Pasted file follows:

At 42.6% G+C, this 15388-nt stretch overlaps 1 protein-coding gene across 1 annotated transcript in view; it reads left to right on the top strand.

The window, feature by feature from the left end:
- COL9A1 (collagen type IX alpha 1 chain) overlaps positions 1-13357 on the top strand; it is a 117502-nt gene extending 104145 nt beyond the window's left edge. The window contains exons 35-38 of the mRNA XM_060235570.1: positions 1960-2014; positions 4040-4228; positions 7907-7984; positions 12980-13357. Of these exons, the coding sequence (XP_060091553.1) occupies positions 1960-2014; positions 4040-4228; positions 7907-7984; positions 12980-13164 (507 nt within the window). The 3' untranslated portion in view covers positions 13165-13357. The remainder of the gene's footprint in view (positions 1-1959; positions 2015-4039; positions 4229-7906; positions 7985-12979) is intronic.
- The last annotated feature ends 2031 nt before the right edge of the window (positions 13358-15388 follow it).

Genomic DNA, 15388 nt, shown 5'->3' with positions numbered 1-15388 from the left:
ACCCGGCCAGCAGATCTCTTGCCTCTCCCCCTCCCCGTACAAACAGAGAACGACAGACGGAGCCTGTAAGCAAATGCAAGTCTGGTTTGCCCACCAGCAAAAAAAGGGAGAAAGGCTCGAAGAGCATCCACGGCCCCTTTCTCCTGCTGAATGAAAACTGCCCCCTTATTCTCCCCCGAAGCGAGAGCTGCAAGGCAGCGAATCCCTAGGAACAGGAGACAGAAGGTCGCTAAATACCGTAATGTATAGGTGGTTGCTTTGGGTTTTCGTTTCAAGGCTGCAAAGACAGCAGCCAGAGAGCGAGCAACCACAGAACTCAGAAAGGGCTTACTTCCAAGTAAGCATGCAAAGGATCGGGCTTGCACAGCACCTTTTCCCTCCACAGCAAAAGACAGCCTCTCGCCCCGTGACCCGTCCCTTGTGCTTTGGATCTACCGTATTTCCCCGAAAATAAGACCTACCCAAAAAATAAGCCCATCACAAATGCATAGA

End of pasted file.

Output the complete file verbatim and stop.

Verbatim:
At 42.6% G+C, this 15388-nt stretch overlaps 1 protein-coding gene across 1 annotated transcript in view; it reads left to right on the top strand.

The window, feature by feature from the left end:
- COL9A1 (collagen type IX alpha 1 chain) overlaps positions 1-13357 on the top strand; it is a 117502-nt gene extending 104145 nt beyond the window's left edge. The window contains exons 35-38 of the mRNA XM_060235570.1: positions 1960-2014; positions 4040-4228; positions 7907-7984; positions 12980-13357. Of these exons, the coding sequence (XP_060091553.1) occupies positions 1960-2014; positions 4040-4228; positions 7907-7984; positions 12980-13164 (507 nt within the window). The 3' untranslated portion in view covers positions 13165-13357. The remainder of the gene's footprint in view (positions 1-1959; positions 2015-4039; positions 4229-7906; positions 7985-12979) is intronic.
- The last annotated feature ends 2031 nt before the right edge of the window (positions 13358-15388 follow it).

Genomic DNA, 15388 nt, shown 5'->3' with positions numbered 1-15388 from the left:
ACCCGGCCAGCAGATCTCTTGCCTCTCCCCCTCCCCGTACAAACAGAGAACGACAGACGGAGCCTGTAAGCAAATGCAAGTCTGGTTTGCCCACCAGCAAAAAAAGGGAGAAAGGCTCGAAGAGCATCCACGGCCCCTTTCTCCTGCTGAATGAAAACTGCCCCCTTATTCTCCCCCGAAGCGAGAGCTGCAAGGCAGCGAATCCCTAGGAACAGGAGACAGAAGGTCGCTAAATACCGTAATGTATAGGTGGTTGCTTTGGGTTTTCGTTTCAAGGCTGCAAAGACAGCAGCCAGAGAGCGAGCAACCACAGAACTCAGAAAGGGCTTACTTCCAAGTAAGCATGCAAAGGATCGGGCTTGCACAGCACCTTTTCCCTCCACAGCAAAAGACAGCCTCTCGCCCCGTGACCCGTCCCTTGTGCTTTGGATCTACCGTATTTCCCCGAAAATAAGACCTACCCAAAAAATAAGCCCATCACAAATGCATAGA